The same effect takes place in morality. Often, "right" and "wrong" are gerrymandered in favor of each person's perspective. "Right" -- what is "in bounds" -- may mean nothing more than "the set of goals or virtues I am pursuing"; "wrong" may mean nothing more than "the things that really bother me, or that my opponents do" -- those are out of bounds. The problem, again, is that it's self-serving and partisan. (Can anything like that possibly be genuinely moral?) It is a truly rare situation in which all the good is on one side. More typical is that each side has gerrymandered "good" and "evil".

The original "gerrymander" -- the one that inspired the name, looked a little like a salamander. When we gerrymander good and evil, what does the picture look like? The lines we draw for "good" are typically a flattering self-portrait, and our picture of "evil" becomes a caricature of our enemies -- often a malicious one.

And in that fatal move, morality loses all its power to transform us, to guide us, to heal us, or to inspire us. It loses its power to win over our opponents. Gerrymandered morality is impotent. Morality can only transform us when it is an image that is better than we are -- that is, the image of God.

Sunday, February 12, 2012

What makes a blog a Christian blog? Or a sermon a Christian sermon?

I have been pondering for some time, "What makes a blog a Christian blog?" and a related question, "What makes a sermon a Christian sermon?" There are many blogs written by Christian laymen and women that I consider good Christian blogs -- and others written by pastors or theology professors that don't seem Christian. And of course vice versa, though that one is hardly a surprise. So the question had been on my mind.

I asked for the thoughts of long-time blog-neighbor Martin LaBar because he has written about similar subjects. He was kind enough to respond at length:

On what makes a blog Christian:
  • A Christian blog must glorify God
  • A Christian blog must be excellent
  • A Christian blog treats readers, commenters, sources [and, I'd add, opponents] the way the author would want to be treated, and the way Christ would treat them

On what makes a sermon Christian:
A Christian sermon is a discourse, relating to or derived from Jesus or Jesus's teachings.

Many thanks to Martin for lending some insightful thoughts. What would you all add? Do you all struggle with similar thoughts and questions?

Thursday, February 09, 2012

Is there such a thing as "masculine" and "feminine" virtues?

I wonder where society got the idea that there is a set of "masculine" virtues and a set of "feminine" virtues. As best I can tell, the Bible has no such distinction. Everybody is called to a life of virtue, and we don't get a pass on any of them. There are no optional virtues. Courage is often considered a masculine virtue -- but women face death just like men do; it's not like we women can afford to sit that one out. In the Bible, Paul's instructions to be patient and kind, or to show gentleness and respect, don't come under the heading of responsibilities of wives; he's speaking to everyone at that point. Jesus has commanded all of us to love each other; it's not like the men can skip that one. It makes me wonder what kind of distorted personalities people would have if we tried to live up to (down to?) the recommended set of virtues for one sex.

I'm not saying men and women are the same. Vive la difference, as they say. I'm saying that the idea of "masculine virtues" and "feminine virtues" is not really how the Bible speaks about virtue.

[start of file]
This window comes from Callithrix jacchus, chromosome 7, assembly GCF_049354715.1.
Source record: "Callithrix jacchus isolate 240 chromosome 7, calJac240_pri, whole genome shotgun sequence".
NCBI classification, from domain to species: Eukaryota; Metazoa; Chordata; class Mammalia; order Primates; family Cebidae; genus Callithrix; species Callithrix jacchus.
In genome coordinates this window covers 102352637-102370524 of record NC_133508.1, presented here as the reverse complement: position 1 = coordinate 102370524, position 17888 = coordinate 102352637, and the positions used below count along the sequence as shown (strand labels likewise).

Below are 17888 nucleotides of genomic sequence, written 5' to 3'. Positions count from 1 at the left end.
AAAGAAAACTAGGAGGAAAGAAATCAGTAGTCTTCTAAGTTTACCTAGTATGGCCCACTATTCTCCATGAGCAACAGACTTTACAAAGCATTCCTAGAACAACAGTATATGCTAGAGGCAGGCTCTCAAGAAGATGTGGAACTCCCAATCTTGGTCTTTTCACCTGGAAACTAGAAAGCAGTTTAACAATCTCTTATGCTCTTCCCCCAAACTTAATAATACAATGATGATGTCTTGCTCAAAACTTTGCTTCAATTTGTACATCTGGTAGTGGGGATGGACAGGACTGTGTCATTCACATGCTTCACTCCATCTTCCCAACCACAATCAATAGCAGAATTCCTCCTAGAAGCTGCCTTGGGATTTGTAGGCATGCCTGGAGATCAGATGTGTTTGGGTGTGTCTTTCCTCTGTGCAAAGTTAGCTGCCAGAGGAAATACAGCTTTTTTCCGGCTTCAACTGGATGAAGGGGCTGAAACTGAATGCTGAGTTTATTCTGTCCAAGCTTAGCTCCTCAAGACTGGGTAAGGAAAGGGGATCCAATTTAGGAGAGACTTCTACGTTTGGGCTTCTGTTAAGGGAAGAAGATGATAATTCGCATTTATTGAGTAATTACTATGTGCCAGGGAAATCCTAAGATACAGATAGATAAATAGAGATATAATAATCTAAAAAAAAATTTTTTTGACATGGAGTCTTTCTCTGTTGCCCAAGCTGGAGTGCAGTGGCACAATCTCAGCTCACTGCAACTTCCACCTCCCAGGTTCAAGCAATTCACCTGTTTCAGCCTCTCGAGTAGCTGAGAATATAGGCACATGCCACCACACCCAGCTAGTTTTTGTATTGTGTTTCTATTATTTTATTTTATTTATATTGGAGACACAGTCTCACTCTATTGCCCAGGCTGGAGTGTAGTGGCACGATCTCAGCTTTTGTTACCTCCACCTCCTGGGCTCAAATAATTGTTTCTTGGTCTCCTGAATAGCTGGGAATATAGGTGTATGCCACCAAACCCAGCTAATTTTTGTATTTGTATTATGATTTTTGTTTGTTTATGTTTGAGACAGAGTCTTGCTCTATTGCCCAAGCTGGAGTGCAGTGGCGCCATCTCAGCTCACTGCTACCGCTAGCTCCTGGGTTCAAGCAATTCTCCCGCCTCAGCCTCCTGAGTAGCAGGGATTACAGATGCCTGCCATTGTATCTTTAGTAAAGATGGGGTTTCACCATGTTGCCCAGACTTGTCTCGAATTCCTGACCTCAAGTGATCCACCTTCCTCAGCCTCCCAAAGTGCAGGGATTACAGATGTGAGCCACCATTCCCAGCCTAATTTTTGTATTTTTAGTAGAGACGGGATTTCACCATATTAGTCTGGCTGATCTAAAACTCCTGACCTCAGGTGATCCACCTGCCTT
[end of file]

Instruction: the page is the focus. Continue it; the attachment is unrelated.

Saturday, February 04, 2012

There Are Seven Basic Plots - Or Maybe Just One

Some people say there are only seven different stories in the world -- though different people have different lists of what those seven stories are. There's the romance, the quest, rags to riches, growing up, defeating the monster, facing death, and rebirth. Or sometimes we define stories by their conflicts: man against man, man against nature, man against God, man against society, man against woman, man against himself, man against destiny.* (We sure enjoy being against things, don't we?) Sometimes we group these stories into broader groups like tragedy and comedy.

But what if they all have one underlying theme: Am I good enough? Am I good enough to win someone's affection? Am I skilled enough, brave enough to defeat the monster / enemy? Am I resourceful enough, determined enough to complete the quest, or to escape fate? Or the opposite side: Am I bad enough that everything I touch will fall apart? Am I doomed from the outset by some flaw beyond my control? Am I a hero or a villain, a success or a failure? If character is destiny, what is mine?

The best stories also point to something we know by instinct: there is only a thin line separating the good guy from the bad guy. The villain is really our long-lost brother. Or the person we met as a stranger and treated badly was more important to us than we ever could have guessed -- we would have acted very differently if we had known the truth. All of us, at some time, have been the villain in someone else's story -- or maybe even in our own.

The people who followed Jesus told a different story: not that our character is our destiny, but that God's character is our destiny, and God is good. They said that the bedrock reality of the universe is not all of the conflict, but God's love for what he has made, and his faithfulness to what he has made. And that the question of our character -- our aching hope to be good enough -- is to be satisfied by the imprint of God's own spirit on our own, God's own image on our own, strengthening and deepening day by day. It changes how we see the world, and ourselves, and "the villains".

* Some lists have "man in the middle" instead of "man against destiny"; I've found several variations of the basic list.